In some ways this is fair enough though? Although conversely events such as the Melbourne Festival are also thought to be there to bring works to the public that may not necessarily be profitable.

Well yes, many say that festival events should be commercially sound, but you do also want to bring a diverse line up to the public. You can’t be safe all the time.

So I try and do both. Some of the bigger concerts might help cover the losses that some smaller acts might incur, but that we think should be seen. The role of the festival is to celebrate and share greatness, but also to support those who are emerging. It’s not just the legends and the ‘greats’ who are compelling – so much contemporary jazz is really outstanding.

So how do you go about programming a festival like this? Are most acts you go for available?

You really need 12-18 months in advance to secure major international acts. I’ve already got a 2014 wish list and I’ve got the team pursuing them already. Last minute things do come together, but you need get moving early for the major acts. Although to do that, you need to be secure in your funding of course.

With the events calendar that Melbourne has, it seems like a city that should have a jazz festival – but it’s not a given that funding comes through each year?

Absolutely, without government funding it couldn’t happen. So we’re triennial, every three years we make our case.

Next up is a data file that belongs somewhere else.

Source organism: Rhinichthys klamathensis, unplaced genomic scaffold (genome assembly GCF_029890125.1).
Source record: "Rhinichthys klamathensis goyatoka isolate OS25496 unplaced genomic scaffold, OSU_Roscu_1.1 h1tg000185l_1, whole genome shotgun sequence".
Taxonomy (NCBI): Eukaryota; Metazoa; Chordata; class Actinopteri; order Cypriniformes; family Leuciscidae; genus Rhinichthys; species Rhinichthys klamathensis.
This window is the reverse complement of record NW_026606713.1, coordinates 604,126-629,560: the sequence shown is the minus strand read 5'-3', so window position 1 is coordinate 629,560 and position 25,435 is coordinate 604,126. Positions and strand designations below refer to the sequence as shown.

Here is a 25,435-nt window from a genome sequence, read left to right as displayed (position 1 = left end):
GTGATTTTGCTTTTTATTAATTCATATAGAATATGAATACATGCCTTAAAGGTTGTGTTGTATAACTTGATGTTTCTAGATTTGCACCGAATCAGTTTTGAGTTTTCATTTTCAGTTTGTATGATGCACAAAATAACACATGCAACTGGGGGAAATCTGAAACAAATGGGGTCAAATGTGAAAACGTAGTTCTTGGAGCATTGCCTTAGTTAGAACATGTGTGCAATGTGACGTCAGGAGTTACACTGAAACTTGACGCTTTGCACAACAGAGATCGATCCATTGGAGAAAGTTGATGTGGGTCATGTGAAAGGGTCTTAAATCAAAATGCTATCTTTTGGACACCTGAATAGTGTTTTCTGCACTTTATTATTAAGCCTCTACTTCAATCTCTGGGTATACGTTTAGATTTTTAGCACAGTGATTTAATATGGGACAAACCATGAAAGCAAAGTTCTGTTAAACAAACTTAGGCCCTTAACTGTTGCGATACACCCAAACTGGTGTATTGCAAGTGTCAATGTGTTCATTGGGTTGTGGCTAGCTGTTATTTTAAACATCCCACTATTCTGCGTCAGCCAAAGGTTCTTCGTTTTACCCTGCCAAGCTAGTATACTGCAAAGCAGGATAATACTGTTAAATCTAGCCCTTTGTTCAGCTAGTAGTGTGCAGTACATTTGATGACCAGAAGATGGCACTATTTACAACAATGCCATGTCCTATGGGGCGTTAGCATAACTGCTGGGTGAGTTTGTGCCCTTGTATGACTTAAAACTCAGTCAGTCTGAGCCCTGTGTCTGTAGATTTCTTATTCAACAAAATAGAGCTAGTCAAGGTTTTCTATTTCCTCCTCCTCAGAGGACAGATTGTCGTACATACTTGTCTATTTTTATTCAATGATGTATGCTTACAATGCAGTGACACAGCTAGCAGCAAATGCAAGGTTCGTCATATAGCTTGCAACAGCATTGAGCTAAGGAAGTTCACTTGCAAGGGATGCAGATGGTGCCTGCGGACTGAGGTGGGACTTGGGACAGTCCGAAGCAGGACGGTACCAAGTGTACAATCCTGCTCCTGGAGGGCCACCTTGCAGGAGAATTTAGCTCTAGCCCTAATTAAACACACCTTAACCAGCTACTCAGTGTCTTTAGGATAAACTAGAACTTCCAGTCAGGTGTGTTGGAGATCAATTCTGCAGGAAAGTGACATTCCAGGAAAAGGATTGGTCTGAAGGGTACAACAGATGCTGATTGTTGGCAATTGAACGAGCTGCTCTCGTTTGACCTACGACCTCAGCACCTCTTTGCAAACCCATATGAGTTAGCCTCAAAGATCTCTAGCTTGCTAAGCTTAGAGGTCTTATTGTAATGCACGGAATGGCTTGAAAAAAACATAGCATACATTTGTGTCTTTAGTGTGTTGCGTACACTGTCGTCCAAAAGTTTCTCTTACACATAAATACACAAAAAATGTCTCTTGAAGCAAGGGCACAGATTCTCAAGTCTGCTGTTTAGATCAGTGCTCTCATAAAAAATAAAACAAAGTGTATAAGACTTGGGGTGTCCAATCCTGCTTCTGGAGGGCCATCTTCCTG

The government funding and sponsorship is vital as it is what comes first – you don’t get ticket revenues until the last minute, but you need revenue in advance to make those events happen. We’re running a full time office year-round, so those non box-office revenues are vital for the back-end infrastructure necessary to create and deliver a quality festival.

Then there is the outlay to stage each major concert. Travel for a major headline act like Cassandra Wilson, is huge. They want business class flights for a six-piece band and a manager. That could be around fifty thousand alone before the artist fee, which could easily be that much again. We have shows at that level, night after night, booked well before the public knows they exist.

But when those shows come around, you need to strong attendance at Hamer Hall to make it work for next year… Because if you half sell it, you can stand to loose money.